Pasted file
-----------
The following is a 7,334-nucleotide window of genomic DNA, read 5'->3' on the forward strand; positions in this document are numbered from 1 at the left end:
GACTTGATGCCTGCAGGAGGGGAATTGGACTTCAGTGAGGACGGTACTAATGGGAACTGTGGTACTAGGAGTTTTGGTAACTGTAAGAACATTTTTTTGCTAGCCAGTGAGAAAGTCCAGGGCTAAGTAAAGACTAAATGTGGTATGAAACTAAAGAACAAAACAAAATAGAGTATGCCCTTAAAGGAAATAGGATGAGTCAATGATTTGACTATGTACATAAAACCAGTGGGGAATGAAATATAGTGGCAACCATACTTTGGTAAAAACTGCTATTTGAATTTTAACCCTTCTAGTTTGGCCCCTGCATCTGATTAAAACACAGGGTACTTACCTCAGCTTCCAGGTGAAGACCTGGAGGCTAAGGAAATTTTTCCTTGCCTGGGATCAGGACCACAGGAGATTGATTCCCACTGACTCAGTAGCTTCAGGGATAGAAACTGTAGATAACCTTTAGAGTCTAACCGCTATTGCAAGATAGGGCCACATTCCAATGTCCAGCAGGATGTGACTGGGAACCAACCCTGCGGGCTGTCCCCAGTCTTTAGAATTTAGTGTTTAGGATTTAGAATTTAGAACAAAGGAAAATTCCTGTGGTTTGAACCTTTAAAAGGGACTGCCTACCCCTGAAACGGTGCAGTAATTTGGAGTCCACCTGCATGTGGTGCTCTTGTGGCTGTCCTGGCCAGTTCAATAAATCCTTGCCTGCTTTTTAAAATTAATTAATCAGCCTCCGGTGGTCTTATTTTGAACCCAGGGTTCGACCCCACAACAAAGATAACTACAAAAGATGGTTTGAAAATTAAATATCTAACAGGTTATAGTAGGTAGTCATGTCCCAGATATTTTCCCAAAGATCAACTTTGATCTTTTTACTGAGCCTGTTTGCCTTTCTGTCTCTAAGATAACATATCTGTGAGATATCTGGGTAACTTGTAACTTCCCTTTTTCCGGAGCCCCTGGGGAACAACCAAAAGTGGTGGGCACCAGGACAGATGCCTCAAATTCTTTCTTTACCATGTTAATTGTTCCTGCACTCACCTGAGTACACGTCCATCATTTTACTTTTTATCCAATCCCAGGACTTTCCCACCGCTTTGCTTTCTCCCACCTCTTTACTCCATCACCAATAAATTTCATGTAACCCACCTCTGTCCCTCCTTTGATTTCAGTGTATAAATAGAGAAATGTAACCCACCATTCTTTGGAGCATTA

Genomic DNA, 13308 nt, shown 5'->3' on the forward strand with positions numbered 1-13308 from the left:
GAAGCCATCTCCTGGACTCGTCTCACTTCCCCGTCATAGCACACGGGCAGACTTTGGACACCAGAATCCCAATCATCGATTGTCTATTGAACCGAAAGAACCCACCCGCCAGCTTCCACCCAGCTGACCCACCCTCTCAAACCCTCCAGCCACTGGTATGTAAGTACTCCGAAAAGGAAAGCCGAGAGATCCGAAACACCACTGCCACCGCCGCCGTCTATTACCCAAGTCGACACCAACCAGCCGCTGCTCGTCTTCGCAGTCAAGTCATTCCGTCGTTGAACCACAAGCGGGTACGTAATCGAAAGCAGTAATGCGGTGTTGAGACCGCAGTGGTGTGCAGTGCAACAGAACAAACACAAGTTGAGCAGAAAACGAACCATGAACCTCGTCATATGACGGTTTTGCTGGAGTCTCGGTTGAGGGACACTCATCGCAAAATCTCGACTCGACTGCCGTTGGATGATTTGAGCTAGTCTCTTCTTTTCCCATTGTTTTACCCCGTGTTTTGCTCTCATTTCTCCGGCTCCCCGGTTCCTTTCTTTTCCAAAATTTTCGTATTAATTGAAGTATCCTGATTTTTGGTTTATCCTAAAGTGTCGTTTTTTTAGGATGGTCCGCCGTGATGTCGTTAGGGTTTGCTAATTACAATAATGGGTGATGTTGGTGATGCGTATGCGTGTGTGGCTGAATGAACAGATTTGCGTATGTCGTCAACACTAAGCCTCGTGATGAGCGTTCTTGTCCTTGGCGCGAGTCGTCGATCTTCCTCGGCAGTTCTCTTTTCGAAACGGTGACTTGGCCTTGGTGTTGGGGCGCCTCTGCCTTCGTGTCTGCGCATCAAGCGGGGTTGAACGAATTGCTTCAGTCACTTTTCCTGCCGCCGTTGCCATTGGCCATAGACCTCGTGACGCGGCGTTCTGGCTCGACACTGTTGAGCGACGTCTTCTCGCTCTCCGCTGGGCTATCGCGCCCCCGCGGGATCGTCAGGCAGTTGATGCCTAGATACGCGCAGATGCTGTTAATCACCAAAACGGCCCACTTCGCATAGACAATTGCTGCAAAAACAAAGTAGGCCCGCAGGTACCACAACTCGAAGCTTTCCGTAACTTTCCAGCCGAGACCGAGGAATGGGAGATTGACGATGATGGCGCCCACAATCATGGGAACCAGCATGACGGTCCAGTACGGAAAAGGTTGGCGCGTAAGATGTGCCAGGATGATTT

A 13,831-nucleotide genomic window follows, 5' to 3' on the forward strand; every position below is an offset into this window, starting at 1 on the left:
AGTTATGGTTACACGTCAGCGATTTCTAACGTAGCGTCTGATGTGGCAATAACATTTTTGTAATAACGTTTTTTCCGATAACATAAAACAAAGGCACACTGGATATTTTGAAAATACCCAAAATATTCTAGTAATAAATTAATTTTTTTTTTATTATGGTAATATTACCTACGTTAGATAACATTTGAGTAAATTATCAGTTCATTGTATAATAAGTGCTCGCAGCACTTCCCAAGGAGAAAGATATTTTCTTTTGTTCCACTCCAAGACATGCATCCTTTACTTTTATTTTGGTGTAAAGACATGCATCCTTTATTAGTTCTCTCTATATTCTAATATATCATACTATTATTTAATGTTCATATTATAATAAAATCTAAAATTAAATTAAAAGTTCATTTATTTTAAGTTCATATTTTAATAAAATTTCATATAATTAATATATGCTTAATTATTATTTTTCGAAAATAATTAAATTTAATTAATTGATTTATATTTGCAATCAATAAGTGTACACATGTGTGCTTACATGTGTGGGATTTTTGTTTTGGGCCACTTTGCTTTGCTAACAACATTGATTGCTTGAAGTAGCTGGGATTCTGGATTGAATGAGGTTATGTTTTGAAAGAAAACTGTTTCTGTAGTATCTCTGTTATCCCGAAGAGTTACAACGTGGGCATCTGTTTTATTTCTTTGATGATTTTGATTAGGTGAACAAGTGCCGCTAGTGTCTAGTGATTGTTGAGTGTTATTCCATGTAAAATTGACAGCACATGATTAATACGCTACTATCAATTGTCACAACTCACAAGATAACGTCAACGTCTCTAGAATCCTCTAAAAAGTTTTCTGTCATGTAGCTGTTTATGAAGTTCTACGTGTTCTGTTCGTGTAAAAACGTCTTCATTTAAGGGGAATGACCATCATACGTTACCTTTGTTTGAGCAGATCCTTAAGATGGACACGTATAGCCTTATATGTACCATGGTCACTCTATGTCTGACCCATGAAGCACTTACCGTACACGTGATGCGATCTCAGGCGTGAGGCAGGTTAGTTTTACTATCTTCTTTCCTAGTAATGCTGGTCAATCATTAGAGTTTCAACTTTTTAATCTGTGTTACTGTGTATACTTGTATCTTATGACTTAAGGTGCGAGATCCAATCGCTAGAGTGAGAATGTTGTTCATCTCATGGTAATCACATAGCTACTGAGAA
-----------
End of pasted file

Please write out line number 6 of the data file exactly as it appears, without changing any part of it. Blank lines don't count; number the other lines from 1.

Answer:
AGTTATGGTTACACGTCAGCGATTTCTAACGTAGCGTCTGATGTGGCAATAACATTTTTGTAATAACGTTTTTTCCGATAACATAAAACAAAGGCACACTGGATATTTTGAAAATACCCAAAATATTCTAGTAATAAATTAATTTTTTTTTTATTATGGTAATATTACCTACGTTAGATAACATTTGAGTAAATTATCAGTTCATTGTATAATAAGTGCTCGCAGCACTTCCCAAGGAGAAAGATATTTTCTTTTGTTCCACTCCAAGACATGCATCCTTTACTTTTATTTTGGTGTAAAGACATGCATCCTTTATTAGTTCTCTCTATATTCTAATATATCATACTATTATTTAATGTTCATATTATAATAAAATCTAAAATTAAATTAAAAGTTCATTTATTTTAAGTTCATATTTTAATAAAATTTCATATAATTAATATATGCTTAATTATTATTTTTCGAAAATAATTAAATTTAATTAATTGATTTATATTTGCAATCAATAAGTGTACACATGTGTGCTTACATGTGTGGGATTTTTGTTTTGGGCCACTTTGCTTTGCTAACAACATTGATTGCTTGAAGTAGCTGGGATTCTGGATTGAATGAGGTTATGTTTTGAAAGAAAACTGTTTCTGTAGTATCTCTGTTATCCCGAAGAGTTACAACGTGGGCATCTGTTTTATTTCTTTGATGATTTTGATTAGGTGAACAAGTGCCGCTAGTGTCTAGTGATTGTTGAGTGTTATTCCATGTAAAATTGACAGCACATGATTAATACGCTACTATCAATTGTCACAACTCACAAGATAACGTCAACGTCTCTAGAATCCTCTAAAAAGTTTTCTGTCATGTAGCTGTTTATGAAGTTCTACGTGTTCTGTTCGTGTAAAAACGTCTTCATTTAAGGGGAATGACCATCATACGTTACCTTTGTTTGAGCAGATCCTTAAGATGGACACGTATAGCCTTATATGTACCATGGTCACTCTATGTCTGACCCATGAAGCACTTACCGTACACGTGATGCGATCTCAGGCGTGAGGCAGGTTAGTTTTACTATCTTCTTTCCTAGTAATGCTGGTCAATCATTAGAGTTTCAACTTTTTAATCTGTGTTACTGTGTATACTTGTATCTTATGACTTAAGGTGCGAGATCCAATCGCTAGAGTGAGAATGTTGTTCATCTCATGGTAATCACATAGCTACTGAGAA